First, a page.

California Has an Issue with Rogue Police
There were two recent attacks by law enforcement officers on those experiencing homelessness in California. All this is happening on the heals of another Governor of California vetoing adding homeless people to the hate crimes law. In Fullerton California, a homeless man with a mental disability was beaten to death by police in early July 2011, and there has sprung up a series of protests and City Council inquiries into the death. There were allegations that the police were injured in the encounter, this turned out to be incorrect. The homeless man, Kelly Thomas, was hit with a stun gun in the encounter with the police, but that was not reported in the first release of information. The officers are currently on paid administrative leave while the case is being investigated, which caused more anger at the August 18 City Council meeting.
The other incident involved the Bay Area Transit Police on July 3 in which a homeless man, Charles Hill, was shot and killed. Much of the attention involving the case has been on the BART police shutting cell phone service in the hopes of shutting down a protest that were planned for August 2011. But the protest was over the death a man who was reportedly drunk and carrying a knife and then shot by BART police. San Francisco advocates are upset that a drunk man could not be restrained without using lethal force. The video seems to show that the officer was not very close to the man, and did not seem to be in any danger.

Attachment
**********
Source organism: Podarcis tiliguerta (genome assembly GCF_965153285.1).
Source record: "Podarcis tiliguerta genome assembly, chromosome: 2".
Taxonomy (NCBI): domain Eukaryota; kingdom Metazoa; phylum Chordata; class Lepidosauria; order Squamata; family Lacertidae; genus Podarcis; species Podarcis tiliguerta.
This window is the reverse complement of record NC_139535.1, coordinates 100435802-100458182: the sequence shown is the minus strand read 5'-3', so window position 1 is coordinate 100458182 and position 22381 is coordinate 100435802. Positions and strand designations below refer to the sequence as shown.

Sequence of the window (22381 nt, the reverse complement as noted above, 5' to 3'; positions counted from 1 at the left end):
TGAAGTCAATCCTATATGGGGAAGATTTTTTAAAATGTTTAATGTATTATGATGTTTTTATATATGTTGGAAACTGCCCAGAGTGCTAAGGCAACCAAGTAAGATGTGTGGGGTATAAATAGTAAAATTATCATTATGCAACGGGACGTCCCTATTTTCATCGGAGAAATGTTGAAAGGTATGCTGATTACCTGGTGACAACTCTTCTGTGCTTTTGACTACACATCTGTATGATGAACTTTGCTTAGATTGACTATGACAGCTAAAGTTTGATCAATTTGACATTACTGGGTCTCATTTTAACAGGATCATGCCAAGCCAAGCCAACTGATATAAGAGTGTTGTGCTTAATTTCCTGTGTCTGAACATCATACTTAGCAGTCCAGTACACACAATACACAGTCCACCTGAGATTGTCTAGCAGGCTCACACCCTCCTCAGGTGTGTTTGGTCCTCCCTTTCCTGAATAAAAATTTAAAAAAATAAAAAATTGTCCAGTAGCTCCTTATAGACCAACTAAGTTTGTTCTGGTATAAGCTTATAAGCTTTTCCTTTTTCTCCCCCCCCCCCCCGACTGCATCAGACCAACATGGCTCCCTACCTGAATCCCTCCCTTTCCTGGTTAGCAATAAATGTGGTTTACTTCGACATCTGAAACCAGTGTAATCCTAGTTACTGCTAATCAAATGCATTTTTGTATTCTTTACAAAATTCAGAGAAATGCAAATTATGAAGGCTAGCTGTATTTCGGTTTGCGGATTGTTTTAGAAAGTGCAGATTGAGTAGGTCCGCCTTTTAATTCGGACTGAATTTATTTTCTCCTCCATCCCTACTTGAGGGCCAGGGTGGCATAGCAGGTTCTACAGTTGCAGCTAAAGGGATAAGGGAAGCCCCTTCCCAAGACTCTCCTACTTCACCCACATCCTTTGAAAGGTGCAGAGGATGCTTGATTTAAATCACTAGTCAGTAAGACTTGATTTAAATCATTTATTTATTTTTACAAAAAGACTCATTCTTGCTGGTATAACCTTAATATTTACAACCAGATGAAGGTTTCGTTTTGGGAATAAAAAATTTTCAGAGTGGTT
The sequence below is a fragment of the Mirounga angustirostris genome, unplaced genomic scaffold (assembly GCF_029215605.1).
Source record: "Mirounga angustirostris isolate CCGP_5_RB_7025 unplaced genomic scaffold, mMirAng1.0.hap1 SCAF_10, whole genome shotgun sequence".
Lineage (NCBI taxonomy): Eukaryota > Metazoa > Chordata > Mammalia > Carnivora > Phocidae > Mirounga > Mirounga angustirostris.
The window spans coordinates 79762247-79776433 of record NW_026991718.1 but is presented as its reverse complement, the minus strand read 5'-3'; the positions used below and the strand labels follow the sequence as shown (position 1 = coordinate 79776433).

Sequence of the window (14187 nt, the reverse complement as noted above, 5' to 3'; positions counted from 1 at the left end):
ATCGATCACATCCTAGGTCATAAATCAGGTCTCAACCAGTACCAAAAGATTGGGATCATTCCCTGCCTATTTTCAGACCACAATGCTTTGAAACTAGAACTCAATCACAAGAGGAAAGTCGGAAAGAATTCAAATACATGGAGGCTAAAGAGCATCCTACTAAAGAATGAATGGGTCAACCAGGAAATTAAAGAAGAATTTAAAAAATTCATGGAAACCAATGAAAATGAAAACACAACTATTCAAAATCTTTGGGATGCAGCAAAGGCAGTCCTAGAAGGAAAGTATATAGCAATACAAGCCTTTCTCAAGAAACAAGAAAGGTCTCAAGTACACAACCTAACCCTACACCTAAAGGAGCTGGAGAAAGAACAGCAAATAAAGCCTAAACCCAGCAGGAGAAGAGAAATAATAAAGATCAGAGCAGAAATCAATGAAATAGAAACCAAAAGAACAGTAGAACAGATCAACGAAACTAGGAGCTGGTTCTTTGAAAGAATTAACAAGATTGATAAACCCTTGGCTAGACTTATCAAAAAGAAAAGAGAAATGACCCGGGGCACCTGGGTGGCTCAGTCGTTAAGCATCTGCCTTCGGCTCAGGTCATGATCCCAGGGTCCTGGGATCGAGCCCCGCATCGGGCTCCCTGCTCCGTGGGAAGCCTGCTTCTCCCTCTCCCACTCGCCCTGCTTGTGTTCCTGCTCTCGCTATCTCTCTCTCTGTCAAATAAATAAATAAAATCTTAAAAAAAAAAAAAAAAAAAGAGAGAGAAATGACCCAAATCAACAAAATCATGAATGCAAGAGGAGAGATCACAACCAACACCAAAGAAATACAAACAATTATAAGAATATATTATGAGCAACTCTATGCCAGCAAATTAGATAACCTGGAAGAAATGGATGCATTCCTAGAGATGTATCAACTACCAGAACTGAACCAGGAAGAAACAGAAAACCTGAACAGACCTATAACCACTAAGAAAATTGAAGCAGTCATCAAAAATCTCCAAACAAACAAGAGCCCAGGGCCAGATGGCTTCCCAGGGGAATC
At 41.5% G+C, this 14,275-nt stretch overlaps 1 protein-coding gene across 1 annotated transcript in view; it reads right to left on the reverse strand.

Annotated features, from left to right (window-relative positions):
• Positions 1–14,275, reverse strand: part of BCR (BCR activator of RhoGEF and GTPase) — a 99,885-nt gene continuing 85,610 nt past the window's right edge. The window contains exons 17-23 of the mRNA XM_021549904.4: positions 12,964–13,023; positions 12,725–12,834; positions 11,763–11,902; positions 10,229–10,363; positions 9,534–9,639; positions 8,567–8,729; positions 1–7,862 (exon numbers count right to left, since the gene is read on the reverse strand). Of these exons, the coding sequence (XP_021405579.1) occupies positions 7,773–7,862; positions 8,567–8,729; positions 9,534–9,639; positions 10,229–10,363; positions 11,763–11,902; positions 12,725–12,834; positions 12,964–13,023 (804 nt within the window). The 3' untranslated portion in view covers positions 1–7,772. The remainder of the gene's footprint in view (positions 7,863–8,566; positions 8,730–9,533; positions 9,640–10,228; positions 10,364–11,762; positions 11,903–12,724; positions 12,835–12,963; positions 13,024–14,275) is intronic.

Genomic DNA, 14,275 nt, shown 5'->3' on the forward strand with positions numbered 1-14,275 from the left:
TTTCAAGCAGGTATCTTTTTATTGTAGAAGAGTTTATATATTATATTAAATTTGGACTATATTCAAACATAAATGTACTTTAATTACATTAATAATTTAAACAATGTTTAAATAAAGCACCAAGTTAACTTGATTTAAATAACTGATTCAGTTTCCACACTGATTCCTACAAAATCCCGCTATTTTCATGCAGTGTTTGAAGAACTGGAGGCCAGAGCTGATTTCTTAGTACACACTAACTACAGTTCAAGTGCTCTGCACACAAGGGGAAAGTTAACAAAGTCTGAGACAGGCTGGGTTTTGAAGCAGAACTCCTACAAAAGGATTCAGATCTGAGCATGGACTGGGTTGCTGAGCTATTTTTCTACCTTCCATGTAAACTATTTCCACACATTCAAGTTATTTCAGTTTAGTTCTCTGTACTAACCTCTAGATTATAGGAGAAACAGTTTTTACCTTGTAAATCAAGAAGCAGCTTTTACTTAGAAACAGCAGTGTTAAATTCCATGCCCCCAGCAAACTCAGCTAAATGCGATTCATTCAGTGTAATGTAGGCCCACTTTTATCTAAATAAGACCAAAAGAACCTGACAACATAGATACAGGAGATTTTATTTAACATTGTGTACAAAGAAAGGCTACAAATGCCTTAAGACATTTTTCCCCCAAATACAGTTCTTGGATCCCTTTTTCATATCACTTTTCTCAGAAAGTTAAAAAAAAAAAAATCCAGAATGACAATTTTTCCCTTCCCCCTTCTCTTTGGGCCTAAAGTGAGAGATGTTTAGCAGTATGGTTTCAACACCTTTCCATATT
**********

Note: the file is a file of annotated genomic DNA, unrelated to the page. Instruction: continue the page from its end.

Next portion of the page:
Both these incidents demonstrate that police are in the difficult position because they have to deal with individuals in our society that other institutions have cast aside. Both our alcohol and drug system as well as our mental health system are allowing too many people to live without a home, and then the disabled often end up being housed in jail. The other issue that is obvious is that police forces need better training for dealing with fragile populations such as the mentally ill or drug addicted. Since society has dumped this responsibility on police to deal with homeless and disabled individuals, they should have extensive training on the interaction with homeless people. Every police force should have officers assigned to be liaisons to the homeless social service providers to head off problems before they get out of control. And, finally, I believe that California and every state needs to pass a hate crimes protection bill for homeless people. We know from the National Coalition's report that homeless people are routinely targeted especially by young people. I have to believe that if police are killing homeless people with little consequences that will set a tone in the community. I fear that more young people will feel that society accepts some casualties within the homeless population, and will step up attacks on fragile and vulnerable individuals without a secure place to rest their head at night.
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